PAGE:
- A consortium of companies led by humanitarian aid organization Direct Relief announced on July 10 that it had completed a proof of concept pilot for transporting temperature-sensitive vaccines to remote locations via an unmanned aerial vehicle (UAV), according to a press release. The other firms involved include AT&T, Merck, Softbox (a temperature-controlled packaging maker) and UAV manufacturer Volans-i.
- According to a video provided to Supply Chain Dive, the drone transported Merck vaccines over 24 miles of open water between islands in the Bahamas and was monitored remotely using IoT sensors and cold-chain visibility technology provided by AT&T.
- The drone was able to keep the vaccines at an optimum temperature of minus 70 degrees Celsius in a payload container specially designed by Softbox. As it flew, operators on the ground used real-time IoT data from the drone's sensors to monitor the conditions of the vaccines and external factors like climate and terrain.
The group hopes UAVs could become a more viable option for delivering life-saving drugs to remote or disaster-stricken locations that are cut off from traditional modes of transportation.
"More remains to be done to operationalize medical cargo drones in emergencies. But successful tests like this one demonstrate that remarkable new humanitarian capabilities are emerging quickly," said Andrew Schroeder, who leads data visualization and geospatial analytics for Direct Relief said in a press release.
Currently, the primary operational challenge cited in the release is working with flight regulations that vary from country to country or even city to city. There are many restrictions regarding flying UAVs over government lands, highly populated areas etc. Additional regulations regarding take-off and landing permissions, as well as drone size, range and payload can make drone operations difficult to achieve at scale.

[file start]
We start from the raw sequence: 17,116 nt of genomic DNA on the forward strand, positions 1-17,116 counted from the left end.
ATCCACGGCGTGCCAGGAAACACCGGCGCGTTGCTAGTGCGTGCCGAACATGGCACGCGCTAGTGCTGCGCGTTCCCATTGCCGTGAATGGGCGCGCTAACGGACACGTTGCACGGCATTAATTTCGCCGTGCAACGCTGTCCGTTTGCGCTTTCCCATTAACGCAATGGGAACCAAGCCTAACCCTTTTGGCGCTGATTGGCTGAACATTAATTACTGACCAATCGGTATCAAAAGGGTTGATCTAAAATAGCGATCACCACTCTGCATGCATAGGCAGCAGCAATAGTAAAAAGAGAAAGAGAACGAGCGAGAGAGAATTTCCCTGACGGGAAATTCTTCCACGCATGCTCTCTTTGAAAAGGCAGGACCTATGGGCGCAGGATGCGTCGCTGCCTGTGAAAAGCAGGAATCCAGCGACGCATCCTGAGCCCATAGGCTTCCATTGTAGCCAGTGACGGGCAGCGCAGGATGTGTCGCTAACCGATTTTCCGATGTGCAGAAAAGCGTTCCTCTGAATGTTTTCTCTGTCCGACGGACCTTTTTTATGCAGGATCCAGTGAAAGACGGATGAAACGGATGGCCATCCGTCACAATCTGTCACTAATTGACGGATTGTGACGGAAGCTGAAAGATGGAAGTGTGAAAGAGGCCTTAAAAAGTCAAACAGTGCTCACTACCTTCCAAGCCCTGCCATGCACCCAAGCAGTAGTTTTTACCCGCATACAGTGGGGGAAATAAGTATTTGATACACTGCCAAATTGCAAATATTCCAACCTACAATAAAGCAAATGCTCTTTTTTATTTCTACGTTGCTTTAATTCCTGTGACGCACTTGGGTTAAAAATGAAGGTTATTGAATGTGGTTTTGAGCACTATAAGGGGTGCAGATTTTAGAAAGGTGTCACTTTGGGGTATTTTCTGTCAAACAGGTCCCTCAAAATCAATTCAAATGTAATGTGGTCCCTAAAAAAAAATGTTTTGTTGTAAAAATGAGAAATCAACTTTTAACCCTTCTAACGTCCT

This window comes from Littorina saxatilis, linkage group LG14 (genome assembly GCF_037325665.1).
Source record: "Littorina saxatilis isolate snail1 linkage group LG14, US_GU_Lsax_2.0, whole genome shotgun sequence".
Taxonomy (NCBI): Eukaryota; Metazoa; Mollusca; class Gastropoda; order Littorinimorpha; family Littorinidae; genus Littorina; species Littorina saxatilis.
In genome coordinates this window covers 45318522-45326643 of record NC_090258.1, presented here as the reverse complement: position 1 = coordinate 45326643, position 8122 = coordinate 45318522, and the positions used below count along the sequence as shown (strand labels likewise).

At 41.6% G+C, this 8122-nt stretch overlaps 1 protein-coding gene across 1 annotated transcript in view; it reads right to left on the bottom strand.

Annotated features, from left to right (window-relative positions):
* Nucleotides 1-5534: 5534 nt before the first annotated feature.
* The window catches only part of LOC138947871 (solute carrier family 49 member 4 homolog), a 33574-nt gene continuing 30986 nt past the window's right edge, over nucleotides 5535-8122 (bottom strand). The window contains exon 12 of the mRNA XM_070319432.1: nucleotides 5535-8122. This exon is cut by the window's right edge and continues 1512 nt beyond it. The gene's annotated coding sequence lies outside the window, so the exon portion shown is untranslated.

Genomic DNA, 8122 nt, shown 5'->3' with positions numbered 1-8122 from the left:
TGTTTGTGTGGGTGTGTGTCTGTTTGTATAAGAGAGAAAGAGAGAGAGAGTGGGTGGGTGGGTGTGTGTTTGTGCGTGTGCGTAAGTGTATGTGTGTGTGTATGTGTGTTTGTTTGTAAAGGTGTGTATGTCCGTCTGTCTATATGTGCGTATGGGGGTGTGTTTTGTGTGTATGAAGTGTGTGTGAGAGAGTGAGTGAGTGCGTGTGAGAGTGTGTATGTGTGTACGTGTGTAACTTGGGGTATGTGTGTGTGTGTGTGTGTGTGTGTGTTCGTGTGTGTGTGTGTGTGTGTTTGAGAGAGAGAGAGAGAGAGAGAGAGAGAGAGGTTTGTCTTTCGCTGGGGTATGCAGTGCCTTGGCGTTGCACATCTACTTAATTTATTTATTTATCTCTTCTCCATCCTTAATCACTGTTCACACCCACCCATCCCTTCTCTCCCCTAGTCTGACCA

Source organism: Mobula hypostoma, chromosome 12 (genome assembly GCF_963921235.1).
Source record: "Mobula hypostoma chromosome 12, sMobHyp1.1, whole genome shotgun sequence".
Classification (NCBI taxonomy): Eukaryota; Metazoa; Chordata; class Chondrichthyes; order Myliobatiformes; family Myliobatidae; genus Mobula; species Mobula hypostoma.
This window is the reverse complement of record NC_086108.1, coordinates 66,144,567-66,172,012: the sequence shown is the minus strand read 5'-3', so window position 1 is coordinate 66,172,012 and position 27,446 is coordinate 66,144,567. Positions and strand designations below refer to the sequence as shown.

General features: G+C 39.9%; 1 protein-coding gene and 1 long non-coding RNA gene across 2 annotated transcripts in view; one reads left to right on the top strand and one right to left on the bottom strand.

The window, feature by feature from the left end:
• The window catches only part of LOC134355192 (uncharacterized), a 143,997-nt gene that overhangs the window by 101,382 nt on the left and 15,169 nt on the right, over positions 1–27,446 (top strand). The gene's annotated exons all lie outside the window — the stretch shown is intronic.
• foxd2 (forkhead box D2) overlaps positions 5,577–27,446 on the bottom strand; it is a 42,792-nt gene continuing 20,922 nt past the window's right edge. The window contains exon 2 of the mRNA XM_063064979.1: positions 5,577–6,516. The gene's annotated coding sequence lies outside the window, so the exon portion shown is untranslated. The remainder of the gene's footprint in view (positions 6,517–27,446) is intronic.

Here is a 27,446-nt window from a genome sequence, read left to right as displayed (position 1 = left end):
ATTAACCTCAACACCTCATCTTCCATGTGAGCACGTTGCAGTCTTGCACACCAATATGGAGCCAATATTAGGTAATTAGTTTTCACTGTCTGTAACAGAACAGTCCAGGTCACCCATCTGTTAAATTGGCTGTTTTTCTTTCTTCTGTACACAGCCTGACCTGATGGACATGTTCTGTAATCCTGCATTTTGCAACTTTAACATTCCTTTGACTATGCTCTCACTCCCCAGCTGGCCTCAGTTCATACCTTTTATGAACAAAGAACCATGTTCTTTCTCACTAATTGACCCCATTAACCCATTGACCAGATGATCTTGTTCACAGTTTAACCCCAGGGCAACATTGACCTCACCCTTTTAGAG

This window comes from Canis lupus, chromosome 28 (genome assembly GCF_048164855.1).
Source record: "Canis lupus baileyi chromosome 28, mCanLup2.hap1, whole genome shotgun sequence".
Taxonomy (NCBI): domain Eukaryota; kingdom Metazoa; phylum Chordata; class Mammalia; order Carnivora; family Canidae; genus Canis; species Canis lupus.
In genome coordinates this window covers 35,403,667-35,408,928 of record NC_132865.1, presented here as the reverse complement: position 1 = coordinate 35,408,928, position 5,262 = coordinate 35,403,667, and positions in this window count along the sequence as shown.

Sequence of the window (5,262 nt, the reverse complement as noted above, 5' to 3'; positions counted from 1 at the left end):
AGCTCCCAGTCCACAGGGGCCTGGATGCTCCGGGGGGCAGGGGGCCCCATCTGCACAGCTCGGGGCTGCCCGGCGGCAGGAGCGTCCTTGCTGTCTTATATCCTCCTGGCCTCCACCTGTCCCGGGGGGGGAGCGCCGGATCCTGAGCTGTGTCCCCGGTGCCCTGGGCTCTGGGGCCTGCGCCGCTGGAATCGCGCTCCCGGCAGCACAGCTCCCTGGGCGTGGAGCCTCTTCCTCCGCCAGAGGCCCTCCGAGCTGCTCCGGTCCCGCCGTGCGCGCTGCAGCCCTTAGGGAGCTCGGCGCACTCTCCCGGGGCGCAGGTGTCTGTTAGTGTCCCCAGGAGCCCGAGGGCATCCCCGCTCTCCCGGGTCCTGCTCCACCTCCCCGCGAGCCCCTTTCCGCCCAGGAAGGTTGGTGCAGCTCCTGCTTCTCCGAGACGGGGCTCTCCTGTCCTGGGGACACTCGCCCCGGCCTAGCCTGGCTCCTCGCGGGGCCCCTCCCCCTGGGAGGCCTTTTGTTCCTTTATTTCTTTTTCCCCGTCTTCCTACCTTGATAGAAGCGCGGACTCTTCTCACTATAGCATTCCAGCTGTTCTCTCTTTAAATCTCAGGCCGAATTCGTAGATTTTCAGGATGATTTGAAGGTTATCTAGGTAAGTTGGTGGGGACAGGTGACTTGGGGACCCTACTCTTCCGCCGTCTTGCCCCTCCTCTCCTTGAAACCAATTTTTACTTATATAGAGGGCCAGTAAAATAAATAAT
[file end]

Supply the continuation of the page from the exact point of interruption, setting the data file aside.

However, as flight range, remote monitoring and cold-storage technology for UAVs continue to improve, other supply chains are experimenting with drone delivery for medical purposes as well. Earlier this year, UPS launched a new logistics service using UAVs to deliver medical samples across WakeMed's campus near Raleigh, North Carolina. The drone, manufactured by Matternet, has a range of 12.5 miles and can carry payloads of up to five pounds, creating a faster on-demand service for workers than the courier cars they were relying on previously.
In the Direct Relief pilot's case, the group has ambitions to continue testing in other, more difficult to reach locations. The group plans to run tests in Africa and Latin America in the near future, according to the release.